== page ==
Dec 22, 2017 | By Benedict

A physician from the Netherlands is attempting to drive to Sierra Leone in order to set up a program for 3D printing hand prostheses. Dutch 3D printer manufacturer Ultimaker is supplying an FDM 3D printer for the project.

(Image: ETZ Fotografie & Film / Maria van der Heyden)

What’s the longest journey you’ll make in a car this week? Two hours? Three? For 29-year-old Dutch physician Lars Brouwers, things are a little more extreme: his next ride is going to take three whole weeks.

As part of an ambitious project for charity, Brouwers is attempting to drive from his home in Den Bosch, Netherlands, all the way to Freetown, the capital of Sierra Leone in Africa. But this isn’t some kind of endurance race: the medical expert is bringing an Ultimaker 3D printer with him, and intends to 3D print hand prostheses for locals there.

Staying with a friend who works as a doctor in Freetown, Brouwers will attempt to link up with the multi-city Innovate Salone entrepreneurial project, using an Ultimaker 3 3D printer (provided free of charge by Ultimaker) to fabricate hand prostheses with movable fingers. Each prosthesis can be 3D printed in just one day, while hinges and indestructible fishing wire provide a solid gripping function.

“Many children have only a wrist or forearm due to an abnormality from before or during birth, or they have lost a hand by war violence,” Brouwers says. “The printer makes a complete hand prosthesis in one day with fingers that can move.”

(Image: Lars Brouwers)

Fortunately, this isn’t a case of Brouwers dropping in with a nice idea but no technical skill. The physician is able to operate the 3D printer himself, and also has access to a number of spare parts for maintenance purposes. He can even call colleagues at a hospital in Nijmegen for advanced technical assistance.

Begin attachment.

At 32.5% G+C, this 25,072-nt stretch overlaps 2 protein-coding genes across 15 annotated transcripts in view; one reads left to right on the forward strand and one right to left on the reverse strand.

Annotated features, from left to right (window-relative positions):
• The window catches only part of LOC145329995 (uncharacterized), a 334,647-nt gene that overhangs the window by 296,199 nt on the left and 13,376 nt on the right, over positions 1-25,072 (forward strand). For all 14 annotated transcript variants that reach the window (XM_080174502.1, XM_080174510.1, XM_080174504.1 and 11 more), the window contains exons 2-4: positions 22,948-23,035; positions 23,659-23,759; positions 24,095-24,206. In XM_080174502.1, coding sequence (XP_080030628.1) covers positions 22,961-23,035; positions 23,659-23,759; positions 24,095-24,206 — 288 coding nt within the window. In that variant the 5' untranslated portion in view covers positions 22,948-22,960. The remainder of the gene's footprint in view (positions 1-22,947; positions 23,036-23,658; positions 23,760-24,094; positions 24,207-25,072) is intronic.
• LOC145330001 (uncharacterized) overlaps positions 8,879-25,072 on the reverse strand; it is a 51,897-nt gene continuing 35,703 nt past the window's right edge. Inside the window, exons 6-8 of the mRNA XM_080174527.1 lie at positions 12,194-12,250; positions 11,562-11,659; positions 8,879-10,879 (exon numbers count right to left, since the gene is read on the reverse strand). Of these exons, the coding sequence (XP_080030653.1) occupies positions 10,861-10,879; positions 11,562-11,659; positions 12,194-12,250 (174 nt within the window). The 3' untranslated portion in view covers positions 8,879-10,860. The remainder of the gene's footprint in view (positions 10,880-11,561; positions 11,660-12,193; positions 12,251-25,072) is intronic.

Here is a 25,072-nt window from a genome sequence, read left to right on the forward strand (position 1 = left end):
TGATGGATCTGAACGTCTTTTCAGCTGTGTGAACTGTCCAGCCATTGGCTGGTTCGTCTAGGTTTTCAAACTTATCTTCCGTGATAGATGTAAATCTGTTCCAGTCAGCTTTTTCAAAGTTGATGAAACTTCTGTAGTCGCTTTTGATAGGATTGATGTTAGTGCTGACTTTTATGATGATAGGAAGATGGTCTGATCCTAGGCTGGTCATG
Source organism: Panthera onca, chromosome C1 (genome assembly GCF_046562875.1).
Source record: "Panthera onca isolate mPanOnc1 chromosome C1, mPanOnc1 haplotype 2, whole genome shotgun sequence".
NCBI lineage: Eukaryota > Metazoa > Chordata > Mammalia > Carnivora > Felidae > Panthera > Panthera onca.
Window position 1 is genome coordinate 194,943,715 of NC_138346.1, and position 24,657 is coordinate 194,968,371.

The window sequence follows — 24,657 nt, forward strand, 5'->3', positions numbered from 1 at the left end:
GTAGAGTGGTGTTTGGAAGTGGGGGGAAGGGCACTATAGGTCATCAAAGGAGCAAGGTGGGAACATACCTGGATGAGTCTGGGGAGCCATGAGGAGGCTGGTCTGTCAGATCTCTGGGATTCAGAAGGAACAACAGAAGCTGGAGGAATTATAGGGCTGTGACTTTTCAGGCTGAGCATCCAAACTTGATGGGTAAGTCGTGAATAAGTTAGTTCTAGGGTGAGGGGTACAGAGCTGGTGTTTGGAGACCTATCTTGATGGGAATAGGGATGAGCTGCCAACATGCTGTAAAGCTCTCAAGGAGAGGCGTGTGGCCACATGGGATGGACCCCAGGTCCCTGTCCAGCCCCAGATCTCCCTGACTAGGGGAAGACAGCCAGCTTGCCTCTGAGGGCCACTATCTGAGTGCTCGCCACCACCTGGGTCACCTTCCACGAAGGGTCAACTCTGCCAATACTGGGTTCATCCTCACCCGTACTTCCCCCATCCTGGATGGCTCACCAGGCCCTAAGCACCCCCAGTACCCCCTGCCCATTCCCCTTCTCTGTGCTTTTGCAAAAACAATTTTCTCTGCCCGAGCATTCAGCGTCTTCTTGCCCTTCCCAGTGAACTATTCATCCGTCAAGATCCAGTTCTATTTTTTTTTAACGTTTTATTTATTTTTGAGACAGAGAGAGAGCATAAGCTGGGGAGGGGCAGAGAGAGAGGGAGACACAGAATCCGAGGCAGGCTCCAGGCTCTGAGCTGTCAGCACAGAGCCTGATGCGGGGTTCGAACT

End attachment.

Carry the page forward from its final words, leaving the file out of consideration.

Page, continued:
More importantly, however, Brouwers will attempt to pass on his 3D printing expertise to locals in Freetown, showing them how to design and 3D print hand prostheses themselves. This, he hopes, will make a small difference in terms of bridging the gap between healthcare in the West and in poorer countries.

In January, Brouwers will start his training as a surgeon back in Nijmegen, but will continue working with 3D printing as part of his doctoral research, adding to the two years he has already dedicated to the cause. Earlier this year, the physician was recognized with the Technical Innovation Award at his practicing hospital, ETZ Elisabeth in Tilburg.

“I want to show that 3D printing works cost-effectively compared to normal care,” says Brouwers, who has a particular focus on hip surgeries, for which he has 3D printed anatomical models of bones and joints for surgical preparation. “The use of 3D printing and VR is still in its infancy, but will be of great added value for medical specialists in the future.”

The Ultimaker 3D printer will remain in Sierra Leone, where others can continue to utilize the machine for medical use.



Posted in 3D Printing Application



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